...would need to do in order runin order run mom to be on their own, and it's in a ratedwith aws school cloud and with Azure, so you can. The Nice thingis is that you can run in on any cloud that you want and youhave flexibility to be on, you know, multiple clouds. What are your keyinsights from, you know, running developer marketing for so long and fromrunning to managin get us in the heads or the minds of the developers,and what are some of like the great marketing programs that you run? Justreally curious because you didn't formally have a marketing background, but you spent alot of time, I would imagine, putting yourself in the mind of eithera decision maker, a sort of an engineering manager or a developer themselves.What was that like and what are some of the key insights that you drew? I think the key insight is, you know, developers, they don'treally like being quote unquote, marketed to, but they are really hungry for informationand for learning and for education. So we took that angle in prettymuch all of the marketing programs that we did. So, as an example, one of the early successes was doing these one day developer conferences, whichwe still do, the early ones. I mean, I'd probably be embarrassedto like, look, you know, if I were running that event now, probably be embarrassed, as it was like the production value is so lowand was so minimally branded. But it didn't matter because people were there tolearn. They were there to figure out how they could solve their problems withmom to be, how they could build applications more efficiently. Is that waslike an early marketing win. And then, you know, another key marketing initiative, which is still really an important part of our go to market,is are Mong going to be university? So we offer free online courses whereyou can learn mom woyd be and we've had over a million people register fora course to learn momoyd be. So again it's like to me, Ithink about like the educational angle has been really effective for working with developers.What is the narrative that you've constructed given again, like many people, Idon't think you majored any marketing or any of the major and sales, certainlybecause that's nearly impossible to do. So what's the narrative, or how doyou think about approaching career development and professional development for yourself and sort of advicethat you might give to other folks that are out there listening? Sure so, if anybody's read lean in, which I know is Chryl Samberg's book,is really thought about. Most people think of it as being about purely aboutwomen, but I think there's a lot of really great generic career advice init and one of the really great pieces of advice she gives them the booksto think of your career as a jungle gym rather than thinking about it asa ladder. So in my case, you know, I could have justkept going up the ladder and learning more and more about marketing, but actuallydecided to take a step to the side and work on sales ups to giveme a broader perspective. Similarly, like you know, I think a lotof people get really honed in on things like titles, like what's the role? Am I going to be VPA marketing or VP OF SALES? My perspectiveis better to be in a company who cares about the title, who careswith the role. If you're a company is growing really quickly, there arealways be new opportunities if you're doing a good job and you're anti value,which is the experience I had. Of had a chance to do multiple thingswithin marketing and now within within say, bills. So I would say thatthe two pieces advice are, you know, think of it as a jungle gym, not a ladder, and secondly, to think about joining a great companyis so much more important than the the specific job title or job description. was there a point at mango DB when it became clear it was goingto be this IPO opportunity? Is there something you attribute that success to,or is it really just, fundamentally, you built a great product and youguys just continue to iterate and figure out how to serve your customers better?Well, it's an interesting question. I mean, you know, I thinkevery I think most people when they're joining a start up are hoping for agreat outcome like in like an IPO. I think for us, yes,product was their stronggo to market and then also just the size and the spopof the market. I mean, we think we're only capturing a very smallpercentage of the overall database market, which is, you know, over fourbillion. So if we keep executing then we can continue to grow at thepiece that we're growing. It's a great outcome. So congratulations on it.You know, one of the things that...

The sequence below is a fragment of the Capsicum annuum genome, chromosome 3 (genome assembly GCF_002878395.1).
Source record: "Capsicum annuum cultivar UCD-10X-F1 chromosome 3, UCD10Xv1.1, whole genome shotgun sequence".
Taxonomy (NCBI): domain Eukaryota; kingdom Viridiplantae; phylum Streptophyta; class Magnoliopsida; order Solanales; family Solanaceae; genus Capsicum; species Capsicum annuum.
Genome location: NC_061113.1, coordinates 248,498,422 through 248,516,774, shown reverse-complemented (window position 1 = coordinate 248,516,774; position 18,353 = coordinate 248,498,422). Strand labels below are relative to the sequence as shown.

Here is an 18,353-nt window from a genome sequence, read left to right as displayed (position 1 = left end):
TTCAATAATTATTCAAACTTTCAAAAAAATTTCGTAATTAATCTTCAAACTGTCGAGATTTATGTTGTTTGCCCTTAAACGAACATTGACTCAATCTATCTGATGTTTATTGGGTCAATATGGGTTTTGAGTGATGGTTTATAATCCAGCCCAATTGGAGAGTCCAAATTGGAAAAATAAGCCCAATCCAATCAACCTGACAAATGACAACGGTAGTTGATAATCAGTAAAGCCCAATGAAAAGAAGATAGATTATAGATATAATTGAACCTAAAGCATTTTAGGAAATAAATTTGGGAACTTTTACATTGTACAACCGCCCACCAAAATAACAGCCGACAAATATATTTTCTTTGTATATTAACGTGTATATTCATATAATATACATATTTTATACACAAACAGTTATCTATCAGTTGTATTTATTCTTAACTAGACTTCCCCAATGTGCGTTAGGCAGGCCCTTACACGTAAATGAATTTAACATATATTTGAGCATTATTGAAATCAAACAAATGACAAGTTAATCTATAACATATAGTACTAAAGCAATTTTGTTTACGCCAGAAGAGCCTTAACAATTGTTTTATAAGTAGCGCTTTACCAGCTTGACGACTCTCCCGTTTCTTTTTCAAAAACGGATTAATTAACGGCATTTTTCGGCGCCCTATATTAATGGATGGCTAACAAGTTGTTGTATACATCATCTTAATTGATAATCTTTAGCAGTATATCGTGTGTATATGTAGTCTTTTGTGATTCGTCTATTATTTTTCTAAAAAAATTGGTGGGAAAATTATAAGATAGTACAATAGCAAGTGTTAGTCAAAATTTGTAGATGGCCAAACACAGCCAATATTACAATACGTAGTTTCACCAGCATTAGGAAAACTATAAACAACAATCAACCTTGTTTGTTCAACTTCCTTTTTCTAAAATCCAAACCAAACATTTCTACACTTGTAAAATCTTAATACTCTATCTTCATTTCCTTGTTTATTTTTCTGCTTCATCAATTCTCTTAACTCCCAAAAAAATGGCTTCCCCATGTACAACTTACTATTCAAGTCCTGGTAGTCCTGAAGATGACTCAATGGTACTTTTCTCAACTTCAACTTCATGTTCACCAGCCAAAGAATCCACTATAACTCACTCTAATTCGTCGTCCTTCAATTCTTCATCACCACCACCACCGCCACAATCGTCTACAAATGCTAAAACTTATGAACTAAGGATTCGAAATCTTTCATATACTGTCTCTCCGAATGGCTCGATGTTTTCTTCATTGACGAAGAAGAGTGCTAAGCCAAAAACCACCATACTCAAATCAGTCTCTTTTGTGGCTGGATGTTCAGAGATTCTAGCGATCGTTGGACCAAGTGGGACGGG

...we were sort of talking about beforeand that you mentioned and in a note to me, is talking about movingfrom a funnel framework, which I guess Brian Halligan at s hub spot wasmentioning, to a fly wheel and how companies need to focus on customer delight. Are you guys doing that at Mango DB? Walk us through how you'rethinking of it, which is often, I guess it's sort of like amarketing framework, but probably also relevant to the sales organization. Yeah, soI just recently watched Brian Halligan's keynote. That inbounds when he talks about goingfrom funnel to fly wheel, and I think this is, in a reallyindicative of how the market is changing. You know. I mean it usedto be that the person who had all the information and it held all thecards was the sales rep they had they knew everything about the product, aboutthe market, about the competition. Now it's a lot easier for people toget that kind of information on their own and it does put sales at abit of a disadvantage and it means that, you know, what's become the mostpowerful form of sales and marketing is customers or talking about the experience they'rehaving with your product and generating virality. So I think that means that assales people and as marketers, we need to reorient towards creating an amazing,positive customer experience so that our customers will refer people and, you know,talk about the great experience that they're having. So that can manifest itself in manyways, like you know. One way, for example, was havinga really strong customer success organization that's integrated with your sales organization, which issomething that we have. Another approaches, you know, we have all ofyou know, some companies, once a deal is closed, they pass therenewal off to a renewals team. We have our sales reps continue to ownthe relationship and own the renewals, which means that they're really invested in thesuccess of the customer and thinking about making sure that they're going to renew whenthat when that time comes. So so there's different ways that you can integratedinto the come that concept into the company. Yeah, do you find that thesales people? Do they embrace that idea of mataining the relationship? Arethere tradeoffs that you have with the customer success or Account Management Teams in termsof division of responsibilities? It's always an interesting challenge to think about to whatextent the CS or am teams are motivated by specific revenue apis versus the salesteam. How do you guys structure that? I'm a strong and believer that theat least in a business like ours, that the reps need to own therenewals, and the reason for that is that we're land and expand salesmotion. So if you think about how many database applications a single company couldhave, I mean the first deal is just your foot in the door,so it would not make sense to pass that on to somebody who's more ofa a farmer. To maintain the relationship. We want the reps to stay,engage and structure the complex and structure their territory, is that they're reallymotivated to stay gage in the with the customers. Now I agree there aretradeoffs, like doing a renewal like that takes away time from generating new businessand it takes away time from, you know, getting new logos, butI think that it's important enough in a land and expand that we're willing tomake that tradeoff and I think it's the right thing to do. When youthink about you're in sales ups now and to the point of land and expandand sort of like looking at the sales team and looking at the sales motion. There's a lot of enterprise sellers out there and you're in this unique rollbecause you're in sort of the OPS function, so you're looking out at the productivityof all of the different sellers and sort of what makes success and whatdoesn't. And you said that you've done some analysis trying to determine if technicalbackground or some level of technical knowledge helps people perform better. What are theother insights that you've gleaned looking at sort of sellers from this analytical objective perspectivein terms of what makes a great seller? Who Your most successful people are andwhy? And you know, what lessons can you share with the audience? Sure I can share. I mean one sort of counterintuitive insight we havehad, and this says less to do with the people in the profile,is around focus. Some I think we're big fans of focus at MONGODB.So we did an analysis to figure out. Okay, I think intuitively would thinkif I give someone a bigger patch and more opportunity, they're going tobe more productive. We actually found pretty...